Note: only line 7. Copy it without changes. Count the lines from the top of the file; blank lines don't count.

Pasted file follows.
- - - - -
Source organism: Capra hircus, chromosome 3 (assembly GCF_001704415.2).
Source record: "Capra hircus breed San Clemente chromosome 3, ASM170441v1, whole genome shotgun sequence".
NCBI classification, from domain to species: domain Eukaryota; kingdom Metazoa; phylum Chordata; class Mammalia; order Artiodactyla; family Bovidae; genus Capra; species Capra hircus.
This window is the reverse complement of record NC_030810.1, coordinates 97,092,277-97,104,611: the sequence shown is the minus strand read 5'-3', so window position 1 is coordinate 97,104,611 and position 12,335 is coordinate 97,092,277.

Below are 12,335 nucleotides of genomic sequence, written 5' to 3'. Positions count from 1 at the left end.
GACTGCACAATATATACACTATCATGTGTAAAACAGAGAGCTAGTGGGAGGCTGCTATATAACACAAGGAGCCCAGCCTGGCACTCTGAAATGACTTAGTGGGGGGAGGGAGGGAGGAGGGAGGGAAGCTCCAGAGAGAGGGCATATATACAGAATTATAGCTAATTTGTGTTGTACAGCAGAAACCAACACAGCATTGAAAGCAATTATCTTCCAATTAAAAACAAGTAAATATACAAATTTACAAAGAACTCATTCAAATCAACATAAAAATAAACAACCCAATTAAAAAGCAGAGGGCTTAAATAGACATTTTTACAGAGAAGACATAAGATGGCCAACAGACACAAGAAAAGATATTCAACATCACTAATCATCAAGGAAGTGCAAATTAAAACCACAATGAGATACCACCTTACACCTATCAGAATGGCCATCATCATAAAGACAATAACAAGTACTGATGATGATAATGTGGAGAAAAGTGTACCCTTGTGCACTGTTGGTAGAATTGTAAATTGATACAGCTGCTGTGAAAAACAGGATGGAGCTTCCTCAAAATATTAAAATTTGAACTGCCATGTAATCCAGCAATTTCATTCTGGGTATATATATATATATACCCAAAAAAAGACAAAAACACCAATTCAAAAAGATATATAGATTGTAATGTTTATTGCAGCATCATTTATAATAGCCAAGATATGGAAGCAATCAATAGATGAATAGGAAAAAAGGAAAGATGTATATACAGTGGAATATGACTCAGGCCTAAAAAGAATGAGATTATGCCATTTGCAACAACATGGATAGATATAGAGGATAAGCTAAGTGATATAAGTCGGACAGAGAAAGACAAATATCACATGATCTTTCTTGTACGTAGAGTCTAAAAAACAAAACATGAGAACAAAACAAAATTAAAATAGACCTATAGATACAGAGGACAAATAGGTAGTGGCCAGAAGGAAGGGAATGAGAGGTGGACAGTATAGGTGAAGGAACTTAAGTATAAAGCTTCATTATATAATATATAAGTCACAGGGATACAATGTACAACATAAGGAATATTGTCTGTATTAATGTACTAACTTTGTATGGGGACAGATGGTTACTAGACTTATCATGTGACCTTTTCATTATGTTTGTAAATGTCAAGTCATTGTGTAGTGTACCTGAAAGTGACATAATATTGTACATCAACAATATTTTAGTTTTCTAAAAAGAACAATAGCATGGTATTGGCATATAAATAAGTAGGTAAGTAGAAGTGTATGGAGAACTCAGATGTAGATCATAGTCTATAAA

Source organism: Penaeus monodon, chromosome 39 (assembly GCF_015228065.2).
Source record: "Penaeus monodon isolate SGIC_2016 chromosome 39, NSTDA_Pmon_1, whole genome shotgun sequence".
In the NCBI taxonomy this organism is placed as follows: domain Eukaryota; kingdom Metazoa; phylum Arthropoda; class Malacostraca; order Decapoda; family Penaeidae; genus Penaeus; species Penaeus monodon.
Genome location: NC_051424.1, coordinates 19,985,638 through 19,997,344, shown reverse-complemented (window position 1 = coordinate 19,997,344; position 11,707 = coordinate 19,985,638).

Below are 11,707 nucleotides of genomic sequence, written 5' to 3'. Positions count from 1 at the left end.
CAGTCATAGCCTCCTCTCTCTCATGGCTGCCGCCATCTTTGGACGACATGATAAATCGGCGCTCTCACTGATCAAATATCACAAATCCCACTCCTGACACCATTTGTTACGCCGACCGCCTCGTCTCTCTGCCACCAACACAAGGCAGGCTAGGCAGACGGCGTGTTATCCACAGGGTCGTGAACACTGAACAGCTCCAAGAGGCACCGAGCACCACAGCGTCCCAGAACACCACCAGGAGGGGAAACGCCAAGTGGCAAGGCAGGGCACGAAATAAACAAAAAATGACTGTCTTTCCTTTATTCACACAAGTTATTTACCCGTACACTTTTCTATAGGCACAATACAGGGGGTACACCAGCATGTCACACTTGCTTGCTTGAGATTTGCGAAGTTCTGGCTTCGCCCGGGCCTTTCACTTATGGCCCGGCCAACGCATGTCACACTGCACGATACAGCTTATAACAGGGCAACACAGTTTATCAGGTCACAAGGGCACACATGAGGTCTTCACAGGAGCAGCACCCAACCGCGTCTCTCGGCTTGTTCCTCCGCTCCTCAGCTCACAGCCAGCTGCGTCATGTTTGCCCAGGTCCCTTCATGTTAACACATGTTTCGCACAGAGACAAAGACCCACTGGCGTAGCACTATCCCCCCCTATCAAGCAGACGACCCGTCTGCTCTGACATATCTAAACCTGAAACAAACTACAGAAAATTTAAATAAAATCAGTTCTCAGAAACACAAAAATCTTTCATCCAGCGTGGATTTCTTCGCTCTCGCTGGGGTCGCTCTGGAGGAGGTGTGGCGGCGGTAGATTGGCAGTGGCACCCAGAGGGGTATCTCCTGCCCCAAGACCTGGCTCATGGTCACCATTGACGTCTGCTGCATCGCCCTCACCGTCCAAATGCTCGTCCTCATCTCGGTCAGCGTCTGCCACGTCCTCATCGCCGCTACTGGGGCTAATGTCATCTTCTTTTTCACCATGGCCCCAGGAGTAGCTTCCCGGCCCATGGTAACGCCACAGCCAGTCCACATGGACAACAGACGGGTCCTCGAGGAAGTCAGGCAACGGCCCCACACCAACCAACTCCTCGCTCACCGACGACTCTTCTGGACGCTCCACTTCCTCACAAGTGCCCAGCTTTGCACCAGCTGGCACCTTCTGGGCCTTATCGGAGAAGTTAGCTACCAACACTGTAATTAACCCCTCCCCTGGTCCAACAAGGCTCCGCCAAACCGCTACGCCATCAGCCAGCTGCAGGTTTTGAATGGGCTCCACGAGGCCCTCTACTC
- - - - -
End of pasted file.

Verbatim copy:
Source organism: Penaeus monodon, chromosome 39 (assembly GCF_015228065.2).